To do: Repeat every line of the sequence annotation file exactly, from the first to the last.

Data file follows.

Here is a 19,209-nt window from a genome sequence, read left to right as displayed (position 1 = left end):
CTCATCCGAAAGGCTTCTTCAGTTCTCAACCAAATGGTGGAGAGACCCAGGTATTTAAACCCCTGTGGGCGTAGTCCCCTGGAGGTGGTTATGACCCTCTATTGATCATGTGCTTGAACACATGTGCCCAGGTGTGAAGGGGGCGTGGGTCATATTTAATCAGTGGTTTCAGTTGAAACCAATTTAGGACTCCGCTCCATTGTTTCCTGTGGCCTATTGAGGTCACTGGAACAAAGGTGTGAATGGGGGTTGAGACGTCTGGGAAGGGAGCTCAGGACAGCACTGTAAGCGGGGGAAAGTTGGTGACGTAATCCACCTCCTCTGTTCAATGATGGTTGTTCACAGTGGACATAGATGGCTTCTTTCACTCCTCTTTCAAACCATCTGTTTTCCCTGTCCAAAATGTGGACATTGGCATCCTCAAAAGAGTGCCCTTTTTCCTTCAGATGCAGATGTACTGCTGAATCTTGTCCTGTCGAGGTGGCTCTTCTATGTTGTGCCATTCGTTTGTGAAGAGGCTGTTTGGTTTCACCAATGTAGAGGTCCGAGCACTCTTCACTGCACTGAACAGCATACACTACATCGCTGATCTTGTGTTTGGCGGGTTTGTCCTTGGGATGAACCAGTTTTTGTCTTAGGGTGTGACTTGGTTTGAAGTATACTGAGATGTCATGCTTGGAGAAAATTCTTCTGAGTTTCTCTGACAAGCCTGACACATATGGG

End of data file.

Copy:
Here is a 19,209-nt window from a genome sequence, read left to right as displayed (position 1 = left end):
CTCATCCGAAAGGCTTCTTCAGTTCTCAACCAAATGGTGGAGAGACCCAGGTATTTAAACCCCTGTGGGCGTAGTCCCCTGGAGGTGGTTATGACCCTCTATTGATCATGTGCTTGAACACATGTGCCCAGGTGTGAAGGGGGCGTGGGTCATATTTAATCAGTGGTTTCAGTTGAAACCAATTTAGGACTCCGCTCCATTGTTTCCTGTGGCCTATTGAGGTCACTGGAACAAAGGTGTGAATGGGGGTTGAGACGTCTGGGAAGGGAGCTCAGGACAGCACTGTAAGCGGGGGAAAGTTGGTGACGTAATCCACCTCCTCTGTTCAATGATGGTTGTTCACAGTGGACATAGATGGCTTCTTTCACTCCTCTTTCAAACCATCTGTTTTCCCTGTCCAAAATGTGGACATTGGCATCCTCAAAAGAGTGCCCTTTTTCCTTCAGATGCAGATGTACTGCTGAATCTTGTCCTGTCGAGGTGGCTCTTCTATGTTGTGCCATTCGTTTGTGAAGAGGCTGTTTGGTTTCACCAATGTAGAGGTCCGAGCACTCTTCACTGCACTGAACAGCATACACTACATCGCTGATCTTGTGTTTGGCGGGTTTGTCCTTGGGATGAACCAGTTTTTGTCTTAGGGTGTGACTTGGTTTGAAGTATACTGAGATGTCATGCTTGGAGAAAATTCTTCTGAGTTTCTCTGACAAGCCTGACACATATGGG